Thursday, January 15, 2015

Opening Our Eyes / Parshat Va-era 2015/5775

Daniel Goleman both coined the term “Emotional Intelligence” and wrote a wonderful book by that title. He tells the story of encountering a homeless man in New York City. Hardly an unusual encounter, you may be thinking, and you would be correct. In fact, Goleman was in New York to research and write a piece for The New York Times about homelessness at the time. Here’s his account:

One day… at the end of the day, I went downI was going down to the subway. It was rush hour and thousands of people were streaming down the stairs. And all of a sudden as I was going down the stairs I noticed that there was a man slumped to the side, shirtless, not moving, and people were just stepping over him—hundreds and hundreds of people. And because my urban trance had been somehow weakened [by researching the problem of homelessness], I found myself stopping to find out what was wrong.

Why did people stream past this man without noticing him lying in plain sight? Why did Goleman stop to check on him? And what happened as a result? More in a moment.

The Israelites have been enslaved for four centuries, toiling under the lashes of Egyptian taskmasters, producing brick upon brick upon brick, and building storehouses for Pharaoh. Finally, God notices. Parshat Va-era begins with God telling Moses: I appeared to your ancestors; my Name is Y-H-V-H, I made a covenant with them and promised them the Land of Israel. So far, God’s words seem unsurprising, particularly since they addresses the very question Moses posed to God: When I come to the Israelites and say to them, The God of your ancestors has sent me to you, and they ask me, What is his name? what shall I say to them? (Exodus 3:13) After all, Moses was raised in Pharaoh’s palace, away from his people. If he still retains any knowledge of, or connection to, God, it was either transmitted in his mother’s milk before he was weaned, or not at all. But then God says something startling:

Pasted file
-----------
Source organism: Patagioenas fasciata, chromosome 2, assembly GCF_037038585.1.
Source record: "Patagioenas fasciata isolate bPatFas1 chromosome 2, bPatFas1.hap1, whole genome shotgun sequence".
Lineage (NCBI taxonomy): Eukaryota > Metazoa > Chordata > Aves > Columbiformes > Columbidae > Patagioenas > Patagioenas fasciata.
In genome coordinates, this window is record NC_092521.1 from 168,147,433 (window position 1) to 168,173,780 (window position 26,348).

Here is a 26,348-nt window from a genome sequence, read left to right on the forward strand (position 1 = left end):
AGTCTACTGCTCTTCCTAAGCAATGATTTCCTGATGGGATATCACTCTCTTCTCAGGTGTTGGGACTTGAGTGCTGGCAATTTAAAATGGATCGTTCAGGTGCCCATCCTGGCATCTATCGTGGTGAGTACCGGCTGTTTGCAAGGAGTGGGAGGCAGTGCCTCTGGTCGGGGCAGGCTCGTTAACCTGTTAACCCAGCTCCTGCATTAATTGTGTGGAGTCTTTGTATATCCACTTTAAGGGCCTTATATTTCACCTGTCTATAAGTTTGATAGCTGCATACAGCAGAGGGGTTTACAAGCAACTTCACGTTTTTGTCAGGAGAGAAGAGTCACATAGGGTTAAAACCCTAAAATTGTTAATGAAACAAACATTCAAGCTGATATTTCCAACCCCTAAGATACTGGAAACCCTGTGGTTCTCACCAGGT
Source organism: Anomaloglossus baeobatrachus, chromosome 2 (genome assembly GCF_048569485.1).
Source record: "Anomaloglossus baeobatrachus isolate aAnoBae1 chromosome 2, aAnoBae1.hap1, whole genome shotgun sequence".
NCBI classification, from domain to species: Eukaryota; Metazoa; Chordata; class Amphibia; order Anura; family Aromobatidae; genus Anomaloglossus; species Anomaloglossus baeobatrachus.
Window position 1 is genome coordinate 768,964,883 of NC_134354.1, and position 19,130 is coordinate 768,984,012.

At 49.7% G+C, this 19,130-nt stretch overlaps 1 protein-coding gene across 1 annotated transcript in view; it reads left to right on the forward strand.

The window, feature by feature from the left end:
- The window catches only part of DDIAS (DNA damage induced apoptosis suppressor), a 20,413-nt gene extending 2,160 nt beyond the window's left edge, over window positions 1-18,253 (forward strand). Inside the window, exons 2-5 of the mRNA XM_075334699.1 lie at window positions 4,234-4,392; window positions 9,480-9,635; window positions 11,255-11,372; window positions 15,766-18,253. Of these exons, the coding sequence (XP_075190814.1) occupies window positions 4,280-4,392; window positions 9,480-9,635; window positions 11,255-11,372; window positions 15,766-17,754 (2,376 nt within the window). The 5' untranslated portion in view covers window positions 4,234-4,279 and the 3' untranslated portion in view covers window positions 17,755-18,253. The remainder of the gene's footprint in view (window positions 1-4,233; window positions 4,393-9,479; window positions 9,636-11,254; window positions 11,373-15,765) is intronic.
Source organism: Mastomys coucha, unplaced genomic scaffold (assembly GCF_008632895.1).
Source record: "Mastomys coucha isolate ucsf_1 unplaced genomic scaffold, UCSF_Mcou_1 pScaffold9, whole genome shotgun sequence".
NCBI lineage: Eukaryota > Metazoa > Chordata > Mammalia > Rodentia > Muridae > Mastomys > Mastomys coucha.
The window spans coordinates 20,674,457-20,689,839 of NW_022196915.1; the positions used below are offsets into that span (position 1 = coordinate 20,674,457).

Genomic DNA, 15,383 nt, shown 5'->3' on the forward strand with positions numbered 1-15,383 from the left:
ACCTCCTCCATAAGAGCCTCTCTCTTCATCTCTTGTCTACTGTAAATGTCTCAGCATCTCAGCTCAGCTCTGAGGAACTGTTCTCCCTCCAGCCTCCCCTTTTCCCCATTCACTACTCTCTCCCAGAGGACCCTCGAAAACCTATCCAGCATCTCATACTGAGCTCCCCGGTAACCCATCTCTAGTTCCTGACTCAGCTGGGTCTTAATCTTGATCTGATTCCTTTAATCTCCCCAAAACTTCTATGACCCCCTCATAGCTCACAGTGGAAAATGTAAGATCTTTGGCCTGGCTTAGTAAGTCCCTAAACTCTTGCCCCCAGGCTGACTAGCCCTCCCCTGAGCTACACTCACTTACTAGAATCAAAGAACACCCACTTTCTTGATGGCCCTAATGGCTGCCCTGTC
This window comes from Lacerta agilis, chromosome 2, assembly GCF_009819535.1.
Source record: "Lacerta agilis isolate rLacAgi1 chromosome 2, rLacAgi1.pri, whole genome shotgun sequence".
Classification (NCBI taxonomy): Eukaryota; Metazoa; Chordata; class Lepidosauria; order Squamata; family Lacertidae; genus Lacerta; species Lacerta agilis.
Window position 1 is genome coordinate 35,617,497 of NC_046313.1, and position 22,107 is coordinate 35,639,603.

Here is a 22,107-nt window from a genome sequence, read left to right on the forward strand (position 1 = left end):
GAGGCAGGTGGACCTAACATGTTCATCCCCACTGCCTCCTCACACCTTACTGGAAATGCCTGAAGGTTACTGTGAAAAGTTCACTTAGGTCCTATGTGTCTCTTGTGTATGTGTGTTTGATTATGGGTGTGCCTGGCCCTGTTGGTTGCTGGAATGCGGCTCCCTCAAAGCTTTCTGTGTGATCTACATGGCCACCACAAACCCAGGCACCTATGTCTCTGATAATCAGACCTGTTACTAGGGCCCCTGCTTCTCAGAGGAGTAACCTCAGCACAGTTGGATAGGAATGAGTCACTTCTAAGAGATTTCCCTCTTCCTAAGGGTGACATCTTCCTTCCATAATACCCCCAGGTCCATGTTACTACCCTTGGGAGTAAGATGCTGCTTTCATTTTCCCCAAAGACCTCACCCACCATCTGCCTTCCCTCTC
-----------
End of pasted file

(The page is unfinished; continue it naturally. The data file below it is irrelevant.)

וְגַם אֲנִי שָׁמַעְתִּי, אֶת-נַאֲקַת בְּנֵי יִשְׂרָאֵל, אֲשֶׁר מִצְרַיִם, מַעֲבִדִים אֹתָם; וָאֶזְכֹּר, אֶת-בְּרִיתִי

I have now heard the moaning of the Israelites because the Egyptians are holding them in bondage, and I have remembered My covenant. (Exodus 6:5)

Just now, after 400 years, God hears  the Israelites’ moaning? Not exactly. God took notice earlier. The very first time God took notice of the Israelites’ suffering is recorded in Exodus 2:23:

וַיְהִי בַיָּמִים הָרַבִּים הָהֵם, וַיָּמָת מֶלֶךְ מִצְרַיִם, וַיֵּאָנְחוּ בְנֵי-יִשְׂרָאֵל מִן-הָעֲבֹדָה, וַיִּזְעָקוּ; וַתַּעַל שַׁוְעָתָם אֶל-הָאֱלֹהִים, מִן-הָעֲבֹדָהכד וַיִּשְׁמַע אֱלֹהִים, אֶת-נַאֲקָתָם; וַיִּזְכֹּר אֱלֹהִים אֶת-בְּרִיתוֹ, אֶת-אַבְרָהָם אֶת-יִצְחָק וְאֶת-יַעֲקֹבכה וַיַּרְא אֱלֹהִים, אֶת-בְּנֵי יִשְׂרָאֵל; וַיֵּדַע, אֱלֹהִים.

A long time after that the king of Egypt died. The Israelites were groaning under the bondage and cried out; and their cry for help from the bondage rose up to God. God heard their moaning, and God remembered His covenant with Abraham and Isaac and Jacob. God looked upon the Israelites and God took notice of them. (Exodus 2:23-24)

It would seem that God took no notice of the Israelites until they cried out to God for help. Their vulnerability and suffering did not, in and of themselves, reach God’s notice until the people pleaded for help. But since then, much more time has passed. Moses has been residing in Midian with his wife, Tzipporah, and father-in-law, Jethro. He has encountered God on Horeb through the divine manifestation of the burning bush, where God tells Moses, I am mindful of their sufferings (Exodus 3:7)—this is the second time God takes note—and on this occasion commissions Moses to appear before Pharaoh. Moses demurs; God insists; Moses demurs; God promises to send Aaron with him. And indeed Moses and Aaron make their first visit to Pharaoh, which results only in Pharaoh increasing the quota of bricks required of the slaves and forcing them to find their own straw. Now God speaks again to Moses, and this time says, “I have now heard the moaning of the Israelites.  (see Exodus 6:5 above). This is the third time God hears or notices the Israelites’ suffering.